The history of Salvatore Ferragamo is, rather curiously for an Italian leather goods brand, inexorably intertwined with the Golden Age of Hollywood; having left Naples aged just 17 years old, the shoe designer set up shop on Hollywood Boulevard just as the film industry relocated there. So enchanted were the leading ladies of the era by his combined craftsmanship and Italian charm that, as he recalls in his autobiography, “I captured virtually the entire theatrical trade, and my shoes were on the feet of the most fabulous movie stars in the world, on the feet of dancers, on the feet of dancers, showgirls, bit-players, directors, and producers….”
Among the likes of Clara Bow, Rita Hayworth and Ava Gardner, three of the women who proved most influential to establishing his young business were Gloria Swanson, Joan Crawford and Mary Pickford, each of whom commissioned him to create custom shoes for them, wore his designs on screen, and subsequently thrust his name into the spotlight. Now, in conjunction with a new exhibition about Ferragamo’s relationship with the period opening at Museo Salvatore Ferragamo, three of the original 1920s styles they loved are being reissued: here Vogue takes a look at the story behind each.
“Early on in his career, the director D.W. Griffith suggested that Salvatore Ferragamo run a beauty competition for the best feet, ankles and legs in Hollywood,” explains Stefania Ricci, the head of the Ferragamo archive who has been responsible for excavating styles and stories to display at the msueum. “The first prize was a six month film contract with Griffith and the second and third prize would be shoes from Ferragamo.”
According to Ricci, Gloria Swanson “was one of the most important clients for Salvatore Ferragamo… [he] created the corkscrew heels studded with imitation pearls especially for her.” The Bella style – a black brushed calfskin pump with a co-ordinating ankle strap, and decorated with a Nappa leather bow – was worn by Swanson in Raoul Walsh’s 1928 film, Sadie Thompson, which was critically acclaimed despite its controversial subject matter (Swanson plays a jazz-loving “fallen woman”).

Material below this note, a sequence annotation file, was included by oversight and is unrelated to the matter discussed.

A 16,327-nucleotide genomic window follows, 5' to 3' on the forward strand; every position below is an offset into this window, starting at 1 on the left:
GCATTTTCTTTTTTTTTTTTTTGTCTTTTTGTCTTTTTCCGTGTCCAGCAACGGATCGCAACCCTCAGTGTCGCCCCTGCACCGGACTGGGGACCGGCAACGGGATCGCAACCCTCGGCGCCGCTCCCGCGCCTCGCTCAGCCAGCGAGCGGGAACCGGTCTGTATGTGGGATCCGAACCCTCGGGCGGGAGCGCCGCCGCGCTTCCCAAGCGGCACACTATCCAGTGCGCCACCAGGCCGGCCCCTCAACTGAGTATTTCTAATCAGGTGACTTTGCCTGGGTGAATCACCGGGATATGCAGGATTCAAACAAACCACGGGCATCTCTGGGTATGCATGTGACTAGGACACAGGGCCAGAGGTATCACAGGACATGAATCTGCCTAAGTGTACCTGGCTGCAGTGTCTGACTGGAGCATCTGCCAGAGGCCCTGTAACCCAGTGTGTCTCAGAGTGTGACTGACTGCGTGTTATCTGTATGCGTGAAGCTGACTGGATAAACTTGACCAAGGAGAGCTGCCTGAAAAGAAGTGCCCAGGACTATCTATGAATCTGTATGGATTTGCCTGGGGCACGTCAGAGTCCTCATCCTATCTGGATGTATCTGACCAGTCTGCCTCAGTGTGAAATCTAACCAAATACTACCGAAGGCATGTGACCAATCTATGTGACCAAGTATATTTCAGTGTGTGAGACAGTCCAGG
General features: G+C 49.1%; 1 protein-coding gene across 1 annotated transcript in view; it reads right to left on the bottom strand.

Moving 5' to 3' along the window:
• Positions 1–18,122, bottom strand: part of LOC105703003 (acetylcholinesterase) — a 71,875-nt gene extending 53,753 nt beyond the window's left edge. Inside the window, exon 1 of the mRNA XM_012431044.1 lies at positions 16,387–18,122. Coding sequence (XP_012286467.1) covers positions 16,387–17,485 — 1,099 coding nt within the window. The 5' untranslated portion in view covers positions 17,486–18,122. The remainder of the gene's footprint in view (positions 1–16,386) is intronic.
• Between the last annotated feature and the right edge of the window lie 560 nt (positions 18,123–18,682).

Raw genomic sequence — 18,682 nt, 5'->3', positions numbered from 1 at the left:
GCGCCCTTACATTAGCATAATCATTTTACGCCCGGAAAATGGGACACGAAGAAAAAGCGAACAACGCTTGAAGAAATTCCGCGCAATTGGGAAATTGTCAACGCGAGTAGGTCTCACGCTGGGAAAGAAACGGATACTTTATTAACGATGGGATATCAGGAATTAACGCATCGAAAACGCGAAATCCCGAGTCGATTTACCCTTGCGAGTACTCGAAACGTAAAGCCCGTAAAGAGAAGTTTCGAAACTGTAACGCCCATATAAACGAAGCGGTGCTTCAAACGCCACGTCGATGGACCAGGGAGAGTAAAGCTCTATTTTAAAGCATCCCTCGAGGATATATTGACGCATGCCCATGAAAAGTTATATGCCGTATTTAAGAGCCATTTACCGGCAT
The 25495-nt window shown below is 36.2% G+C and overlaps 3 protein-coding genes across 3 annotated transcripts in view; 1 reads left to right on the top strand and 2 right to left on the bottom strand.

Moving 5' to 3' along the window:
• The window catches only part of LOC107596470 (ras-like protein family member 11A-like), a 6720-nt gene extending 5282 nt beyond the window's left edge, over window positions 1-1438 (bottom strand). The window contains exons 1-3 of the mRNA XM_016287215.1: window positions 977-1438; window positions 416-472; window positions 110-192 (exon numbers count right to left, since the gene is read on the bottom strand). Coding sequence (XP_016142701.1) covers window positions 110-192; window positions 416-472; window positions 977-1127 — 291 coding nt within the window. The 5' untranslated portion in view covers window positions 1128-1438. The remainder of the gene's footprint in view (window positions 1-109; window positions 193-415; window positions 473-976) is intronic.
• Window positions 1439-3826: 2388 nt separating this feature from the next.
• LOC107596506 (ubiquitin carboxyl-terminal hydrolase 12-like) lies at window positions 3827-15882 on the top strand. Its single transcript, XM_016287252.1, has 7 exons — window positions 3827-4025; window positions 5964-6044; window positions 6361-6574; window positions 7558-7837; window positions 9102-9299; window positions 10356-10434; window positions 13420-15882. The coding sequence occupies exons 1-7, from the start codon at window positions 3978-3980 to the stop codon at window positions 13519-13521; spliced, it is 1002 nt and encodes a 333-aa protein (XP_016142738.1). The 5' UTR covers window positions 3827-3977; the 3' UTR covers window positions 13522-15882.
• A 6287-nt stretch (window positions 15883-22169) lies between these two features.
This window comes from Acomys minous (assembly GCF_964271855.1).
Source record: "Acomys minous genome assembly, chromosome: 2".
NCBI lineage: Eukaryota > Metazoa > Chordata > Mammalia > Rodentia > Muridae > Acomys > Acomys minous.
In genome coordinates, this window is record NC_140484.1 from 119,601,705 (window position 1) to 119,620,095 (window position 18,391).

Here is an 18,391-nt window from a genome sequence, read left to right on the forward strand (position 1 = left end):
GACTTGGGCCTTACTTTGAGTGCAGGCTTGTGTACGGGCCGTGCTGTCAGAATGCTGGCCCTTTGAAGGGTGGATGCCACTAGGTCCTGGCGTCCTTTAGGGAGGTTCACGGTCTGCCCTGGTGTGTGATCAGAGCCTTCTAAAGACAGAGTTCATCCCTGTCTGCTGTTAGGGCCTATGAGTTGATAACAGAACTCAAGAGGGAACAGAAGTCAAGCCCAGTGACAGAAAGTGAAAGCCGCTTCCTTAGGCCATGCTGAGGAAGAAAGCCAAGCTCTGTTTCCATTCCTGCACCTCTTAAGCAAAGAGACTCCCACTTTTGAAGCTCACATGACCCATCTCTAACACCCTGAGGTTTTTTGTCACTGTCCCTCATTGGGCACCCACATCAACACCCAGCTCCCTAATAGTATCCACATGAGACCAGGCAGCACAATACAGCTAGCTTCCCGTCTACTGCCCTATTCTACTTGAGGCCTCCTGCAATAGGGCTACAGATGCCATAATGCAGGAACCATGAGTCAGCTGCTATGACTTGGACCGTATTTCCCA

A closed-toe suede shoe with a toe-cap and double calfskin straps, the Assoluta appeared in assorted different incarnations throughout Ferragamo’s career – but this particular style appeared in a 1929 photograph of silent film star Mary Pickford with her husband Douglas Fairbanks.
Besides offering long-standing fashion inspiration, what the image proves is that Ferragamo’s designs were made to be worn: his various styles related to women’s needs and were crafted with comfort at their core (an unusual approach for the time). “I constructed my revolutionary lasts which, by supporting the arch, make the foot act like an inverted pendulum,” he wrote in his autobiography. Thank you, Salvatore.
Salvatore Ferragamo’s capsule collection is released in line with Italy in Hollywood, on until 10th March 2019 at Museo Ferragamo.